Police have declined to release a recording of a complaint made about the behaviour of two photographers, despite claims that an off-duty officer triggered the phone call.
Amateur Photographer (AP) asked Surrey Police to make a recording of the phone call available to help clarify the chain of events that led to uniformed officers attending the scene on Guildford High Street on 27 June.
However, the force has told AP that it is unable to release a recording of the conversation, for data protection reasons.
Photographer Don Morley said that uniformed officers told him and his friend, Bernard Lockley, they had been alerted to the incident by two off-duty policemen.
Officers quizzed the pair over fears, later shown to be misplaced, that they had captured indecent photographs of a child.
Morley, 76, said uniformed police told them they had ‘been reported by their off-duty colleagues as being under suspicion of taking indecent images’.
Lockley, 79, accuses the off-duty officers of behaving like ‘agent provocateurs’, sparking the call by first approaching the child’s family.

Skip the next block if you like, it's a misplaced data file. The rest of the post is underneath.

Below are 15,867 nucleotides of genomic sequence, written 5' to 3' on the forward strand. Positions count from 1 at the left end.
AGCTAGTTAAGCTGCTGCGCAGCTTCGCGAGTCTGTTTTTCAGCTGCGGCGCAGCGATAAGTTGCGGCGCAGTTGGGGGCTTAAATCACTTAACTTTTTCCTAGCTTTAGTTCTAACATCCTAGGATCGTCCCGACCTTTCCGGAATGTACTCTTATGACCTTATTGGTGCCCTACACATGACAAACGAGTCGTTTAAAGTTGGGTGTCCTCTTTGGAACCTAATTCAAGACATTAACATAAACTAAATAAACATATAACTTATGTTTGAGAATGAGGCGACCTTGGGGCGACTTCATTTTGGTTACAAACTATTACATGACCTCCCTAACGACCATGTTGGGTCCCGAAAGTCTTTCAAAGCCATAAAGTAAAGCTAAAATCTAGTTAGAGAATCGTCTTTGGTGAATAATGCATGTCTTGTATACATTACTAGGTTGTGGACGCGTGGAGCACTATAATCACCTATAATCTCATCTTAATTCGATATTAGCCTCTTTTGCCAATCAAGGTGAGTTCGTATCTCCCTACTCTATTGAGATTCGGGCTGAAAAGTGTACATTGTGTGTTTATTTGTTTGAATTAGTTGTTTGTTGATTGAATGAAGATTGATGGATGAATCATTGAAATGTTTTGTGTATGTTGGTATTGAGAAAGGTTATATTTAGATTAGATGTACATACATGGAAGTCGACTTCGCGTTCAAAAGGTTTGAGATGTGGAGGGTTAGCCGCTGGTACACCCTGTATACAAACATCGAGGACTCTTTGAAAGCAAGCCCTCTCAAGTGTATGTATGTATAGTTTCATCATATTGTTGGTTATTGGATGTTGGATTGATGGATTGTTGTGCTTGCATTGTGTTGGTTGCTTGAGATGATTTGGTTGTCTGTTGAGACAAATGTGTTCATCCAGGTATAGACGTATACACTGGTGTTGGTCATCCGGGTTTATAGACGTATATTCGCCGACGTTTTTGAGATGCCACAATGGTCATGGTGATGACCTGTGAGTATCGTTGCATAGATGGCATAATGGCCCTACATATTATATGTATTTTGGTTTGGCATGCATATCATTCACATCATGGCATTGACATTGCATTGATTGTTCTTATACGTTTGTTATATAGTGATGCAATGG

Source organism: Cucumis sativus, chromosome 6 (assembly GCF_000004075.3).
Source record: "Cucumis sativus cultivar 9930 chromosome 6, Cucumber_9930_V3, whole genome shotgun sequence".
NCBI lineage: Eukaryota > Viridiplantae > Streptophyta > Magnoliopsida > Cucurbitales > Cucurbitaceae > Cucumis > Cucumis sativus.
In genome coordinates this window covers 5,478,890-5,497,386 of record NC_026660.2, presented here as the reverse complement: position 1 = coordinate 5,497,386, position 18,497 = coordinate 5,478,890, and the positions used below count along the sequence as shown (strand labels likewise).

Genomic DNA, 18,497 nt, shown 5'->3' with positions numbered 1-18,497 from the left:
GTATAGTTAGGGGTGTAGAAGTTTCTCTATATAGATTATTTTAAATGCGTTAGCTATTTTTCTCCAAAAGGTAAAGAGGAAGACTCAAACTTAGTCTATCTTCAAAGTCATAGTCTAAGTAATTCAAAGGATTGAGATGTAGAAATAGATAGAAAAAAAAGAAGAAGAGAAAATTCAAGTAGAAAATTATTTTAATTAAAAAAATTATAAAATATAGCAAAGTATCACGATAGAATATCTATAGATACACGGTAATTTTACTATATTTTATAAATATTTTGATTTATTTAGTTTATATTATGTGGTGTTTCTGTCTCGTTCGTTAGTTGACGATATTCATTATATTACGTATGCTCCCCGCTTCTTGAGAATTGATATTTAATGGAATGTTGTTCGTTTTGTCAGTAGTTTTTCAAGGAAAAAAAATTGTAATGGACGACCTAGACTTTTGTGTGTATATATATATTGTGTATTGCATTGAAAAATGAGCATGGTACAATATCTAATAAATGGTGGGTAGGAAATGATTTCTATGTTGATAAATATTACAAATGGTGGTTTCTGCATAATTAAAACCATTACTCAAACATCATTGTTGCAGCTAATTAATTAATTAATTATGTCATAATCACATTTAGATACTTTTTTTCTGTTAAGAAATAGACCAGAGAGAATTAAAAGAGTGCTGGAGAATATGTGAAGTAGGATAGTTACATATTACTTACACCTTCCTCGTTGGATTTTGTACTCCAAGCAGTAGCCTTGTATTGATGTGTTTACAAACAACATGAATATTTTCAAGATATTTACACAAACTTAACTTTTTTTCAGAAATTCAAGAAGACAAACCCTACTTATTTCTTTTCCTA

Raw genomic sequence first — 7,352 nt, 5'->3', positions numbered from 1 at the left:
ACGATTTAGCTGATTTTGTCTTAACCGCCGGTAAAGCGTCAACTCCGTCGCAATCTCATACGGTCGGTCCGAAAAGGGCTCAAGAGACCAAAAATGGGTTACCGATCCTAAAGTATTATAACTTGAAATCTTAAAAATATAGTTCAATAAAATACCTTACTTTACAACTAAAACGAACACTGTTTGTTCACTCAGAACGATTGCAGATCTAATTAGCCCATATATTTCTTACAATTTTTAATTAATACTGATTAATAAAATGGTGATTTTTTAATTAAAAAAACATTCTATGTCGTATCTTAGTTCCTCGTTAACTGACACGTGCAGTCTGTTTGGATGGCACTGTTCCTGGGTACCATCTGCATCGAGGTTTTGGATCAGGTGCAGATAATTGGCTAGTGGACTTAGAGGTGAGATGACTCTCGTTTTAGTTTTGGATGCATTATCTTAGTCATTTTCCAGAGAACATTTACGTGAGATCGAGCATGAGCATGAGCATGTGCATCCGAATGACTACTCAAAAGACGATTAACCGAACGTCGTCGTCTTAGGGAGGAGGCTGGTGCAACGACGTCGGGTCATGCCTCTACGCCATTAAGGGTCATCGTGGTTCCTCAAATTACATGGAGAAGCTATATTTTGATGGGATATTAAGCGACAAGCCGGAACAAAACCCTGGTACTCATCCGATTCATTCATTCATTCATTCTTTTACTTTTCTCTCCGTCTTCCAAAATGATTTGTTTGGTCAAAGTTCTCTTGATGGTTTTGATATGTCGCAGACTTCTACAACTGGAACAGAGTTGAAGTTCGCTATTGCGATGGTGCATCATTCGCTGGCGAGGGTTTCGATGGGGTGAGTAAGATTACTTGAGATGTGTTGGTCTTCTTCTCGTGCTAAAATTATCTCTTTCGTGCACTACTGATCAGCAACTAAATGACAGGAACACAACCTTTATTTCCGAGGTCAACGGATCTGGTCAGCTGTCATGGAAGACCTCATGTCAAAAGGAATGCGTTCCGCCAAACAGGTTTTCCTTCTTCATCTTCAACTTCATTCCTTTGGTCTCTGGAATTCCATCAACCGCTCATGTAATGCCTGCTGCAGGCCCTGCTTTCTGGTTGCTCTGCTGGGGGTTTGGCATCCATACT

But police maintain that a call was made, independently, by a woman expressing concern about two men photographing her grandson.
One of the off-duty officers is understood to have asked Morley to delete an image of the boy, even though it broke no law.
Officers who reviewed the digital images concluded that the photographers – left shocked by the experience – were innocent of any wrongdoing.
By chance, the drama was witnessed by a passing lawyer.
Morley asserts that, from inspecting the EXIF data embedded in the
file of the controversial image, he captured it at 12.39pm – 11 minutes
before the time police gave for the complaint being made.
Asked if it was possible to release a recording of the initial complaint, a Surrey Police spokesperson told AP: ‘We are unable to release calls made to our control room for data protection reasons.
‘I have spoken to the other off-duty officer who was involved in the incident and our statement remains unchanged.’